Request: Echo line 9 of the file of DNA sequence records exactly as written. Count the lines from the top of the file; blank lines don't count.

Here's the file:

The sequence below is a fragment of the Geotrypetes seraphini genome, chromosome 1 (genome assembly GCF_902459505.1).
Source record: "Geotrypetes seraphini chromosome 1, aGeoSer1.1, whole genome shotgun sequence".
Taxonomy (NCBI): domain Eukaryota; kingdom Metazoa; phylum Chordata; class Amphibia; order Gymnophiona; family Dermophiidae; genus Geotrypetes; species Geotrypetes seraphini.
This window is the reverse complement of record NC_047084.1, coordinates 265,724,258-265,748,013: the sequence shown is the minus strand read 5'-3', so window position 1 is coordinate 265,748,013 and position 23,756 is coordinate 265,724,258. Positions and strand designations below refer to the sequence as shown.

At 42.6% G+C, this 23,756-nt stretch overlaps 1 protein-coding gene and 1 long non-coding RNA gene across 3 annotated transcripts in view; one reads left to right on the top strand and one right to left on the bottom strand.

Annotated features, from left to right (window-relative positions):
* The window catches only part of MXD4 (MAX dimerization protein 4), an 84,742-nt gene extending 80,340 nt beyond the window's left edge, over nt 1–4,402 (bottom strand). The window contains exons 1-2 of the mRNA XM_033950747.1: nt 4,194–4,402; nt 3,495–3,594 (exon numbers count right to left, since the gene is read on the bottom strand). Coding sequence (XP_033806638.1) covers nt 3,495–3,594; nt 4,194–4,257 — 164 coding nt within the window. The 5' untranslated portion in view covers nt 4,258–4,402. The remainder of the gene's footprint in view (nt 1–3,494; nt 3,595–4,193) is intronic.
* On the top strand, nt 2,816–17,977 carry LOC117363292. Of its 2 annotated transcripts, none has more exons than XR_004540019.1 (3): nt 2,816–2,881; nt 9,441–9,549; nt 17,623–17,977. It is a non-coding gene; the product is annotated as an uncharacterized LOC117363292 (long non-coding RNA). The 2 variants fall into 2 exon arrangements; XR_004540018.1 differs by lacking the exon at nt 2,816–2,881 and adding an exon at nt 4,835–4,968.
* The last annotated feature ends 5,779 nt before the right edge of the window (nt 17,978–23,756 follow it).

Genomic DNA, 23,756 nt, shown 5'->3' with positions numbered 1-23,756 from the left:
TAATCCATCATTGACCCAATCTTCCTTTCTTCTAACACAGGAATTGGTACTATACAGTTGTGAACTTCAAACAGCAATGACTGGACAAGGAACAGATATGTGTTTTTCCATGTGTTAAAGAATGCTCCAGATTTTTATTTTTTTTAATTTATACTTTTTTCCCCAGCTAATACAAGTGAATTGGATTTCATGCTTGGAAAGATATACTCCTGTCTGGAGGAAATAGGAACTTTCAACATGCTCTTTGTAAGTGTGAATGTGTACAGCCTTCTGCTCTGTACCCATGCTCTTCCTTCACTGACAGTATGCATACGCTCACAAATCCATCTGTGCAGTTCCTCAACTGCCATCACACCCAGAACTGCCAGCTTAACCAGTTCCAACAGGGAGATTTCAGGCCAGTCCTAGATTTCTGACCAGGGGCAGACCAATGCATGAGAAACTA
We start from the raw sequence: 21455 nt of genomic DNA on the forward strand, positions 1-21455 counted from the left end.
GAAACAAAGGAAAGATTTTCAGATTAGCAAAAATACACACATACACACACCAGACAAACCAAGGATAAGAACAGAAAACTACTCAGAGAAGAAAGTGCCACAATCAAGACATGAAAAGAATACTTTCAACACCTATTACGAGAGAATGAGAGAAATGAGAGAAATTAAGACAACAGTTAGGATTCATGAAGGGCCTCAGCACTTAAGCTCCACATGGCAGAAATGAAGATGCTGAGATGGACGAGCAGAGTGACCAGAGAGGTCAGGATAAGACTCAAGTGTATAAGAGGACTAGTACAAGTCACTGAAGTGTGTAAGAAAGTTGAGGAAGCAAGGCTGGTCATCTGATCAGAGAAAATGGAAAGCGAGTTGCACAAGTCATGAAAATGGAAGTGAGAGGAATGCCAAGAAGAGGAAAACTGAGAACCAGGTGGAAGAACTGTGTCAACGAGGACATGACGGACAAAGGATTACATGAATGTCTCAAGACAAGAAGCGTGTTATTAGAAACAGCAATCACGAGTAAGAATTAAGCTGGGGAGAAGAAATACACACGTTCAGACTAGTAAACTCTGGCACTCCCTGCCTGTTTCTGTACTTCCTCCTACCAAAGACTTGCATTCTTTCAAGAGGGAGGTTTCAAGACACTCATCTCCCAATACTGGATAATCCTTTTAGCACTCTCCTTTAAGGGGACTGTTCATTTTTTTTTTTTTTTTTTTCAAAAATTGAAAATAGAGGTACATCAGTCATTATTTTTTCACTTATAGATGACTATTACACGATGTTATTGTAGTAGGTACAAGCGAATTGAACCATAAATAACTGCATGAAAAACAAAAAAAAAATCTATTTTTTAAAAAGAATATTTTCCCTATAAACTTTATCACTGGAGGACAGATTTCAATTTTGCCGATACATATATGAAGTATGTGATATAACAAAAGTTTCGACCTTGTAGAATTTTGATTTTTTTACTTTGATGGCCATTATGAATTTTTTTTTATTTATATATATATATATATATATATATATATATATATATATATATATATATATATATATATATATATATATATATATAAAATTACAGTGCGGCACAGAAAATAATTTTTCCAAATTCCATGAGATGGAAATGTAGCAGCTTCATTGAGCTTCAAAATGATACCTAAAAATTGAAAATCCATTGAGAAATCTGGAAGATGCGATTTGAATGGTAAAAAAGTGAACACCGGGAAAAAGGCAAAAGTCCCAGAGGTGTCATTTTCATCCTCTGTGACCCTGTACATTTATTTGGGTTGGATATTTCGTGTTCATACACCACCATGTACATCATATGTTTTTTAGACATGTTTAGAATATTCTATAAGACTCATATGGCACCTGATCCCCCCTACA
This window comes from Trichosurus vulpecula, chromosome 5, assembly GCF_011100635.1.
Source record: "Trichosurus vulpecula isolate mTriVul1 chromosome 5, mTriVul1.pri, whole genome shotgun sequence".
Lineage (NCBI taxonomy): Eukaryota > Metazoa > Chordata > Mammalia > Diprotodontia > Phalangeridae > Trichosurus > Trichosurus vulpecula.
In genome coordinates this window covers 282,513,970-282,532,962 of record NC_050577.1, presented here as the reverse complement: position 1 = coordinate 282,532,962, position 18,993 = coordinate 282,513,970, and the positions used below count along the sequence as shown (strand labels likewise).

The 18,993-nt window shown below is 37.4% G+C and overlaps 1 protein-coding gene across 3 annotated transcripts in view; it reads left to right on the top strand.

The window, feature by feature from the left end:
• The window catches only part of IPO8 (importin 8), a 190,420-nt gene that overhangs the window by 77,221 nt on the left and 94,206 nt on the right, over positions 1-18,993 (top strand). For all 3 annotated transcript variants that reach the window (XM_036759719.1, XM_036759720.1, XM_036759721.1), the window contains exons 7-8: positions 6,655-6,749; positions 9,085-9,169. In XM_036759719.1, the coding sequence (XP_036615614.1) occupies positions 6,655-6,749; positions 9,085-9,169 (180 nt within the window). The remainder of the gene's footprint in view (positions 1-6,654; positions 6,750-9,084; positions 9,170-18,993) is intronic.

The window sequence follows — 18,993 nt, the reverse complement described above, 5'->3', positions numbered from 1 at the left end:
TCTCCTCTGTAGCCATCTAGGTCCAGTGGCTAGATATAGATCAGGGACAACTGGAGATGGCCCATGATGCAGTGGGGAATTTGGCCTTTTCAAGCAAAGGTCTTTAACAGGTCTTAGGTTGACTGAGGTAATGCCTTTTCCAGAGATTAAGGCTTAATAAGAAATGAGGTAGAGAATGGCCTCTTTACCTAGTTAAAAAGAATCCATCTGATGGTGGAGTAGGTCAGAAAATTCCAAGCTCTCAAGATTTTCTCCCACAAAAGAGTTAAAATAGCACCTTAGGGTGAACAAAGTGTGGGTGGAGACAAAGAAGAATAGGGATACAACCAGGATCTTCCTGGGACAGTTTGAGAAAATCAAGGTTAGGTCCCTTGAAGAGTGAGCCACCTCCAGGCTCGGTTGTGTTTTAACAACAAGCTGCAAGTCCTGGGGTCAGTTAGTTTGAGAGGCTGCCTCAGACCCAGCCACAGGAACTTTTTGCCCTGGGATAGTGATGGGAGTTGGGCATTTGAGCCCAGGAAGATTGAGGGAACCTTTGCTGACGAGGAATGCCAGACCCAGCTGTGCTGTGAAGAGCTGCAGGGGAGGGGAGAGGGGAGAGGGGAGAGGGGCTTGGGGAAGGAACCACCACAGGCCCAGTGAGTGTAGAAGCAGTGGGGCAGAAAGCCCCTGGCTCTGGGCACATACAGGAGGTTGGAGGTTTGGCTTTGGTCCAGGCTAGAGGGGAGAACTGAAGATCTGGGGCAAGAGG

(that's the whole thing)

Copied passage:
* The last annotated feature ends 5,779 nt before the right edge of the window (nt 17,978–23,756 follow it).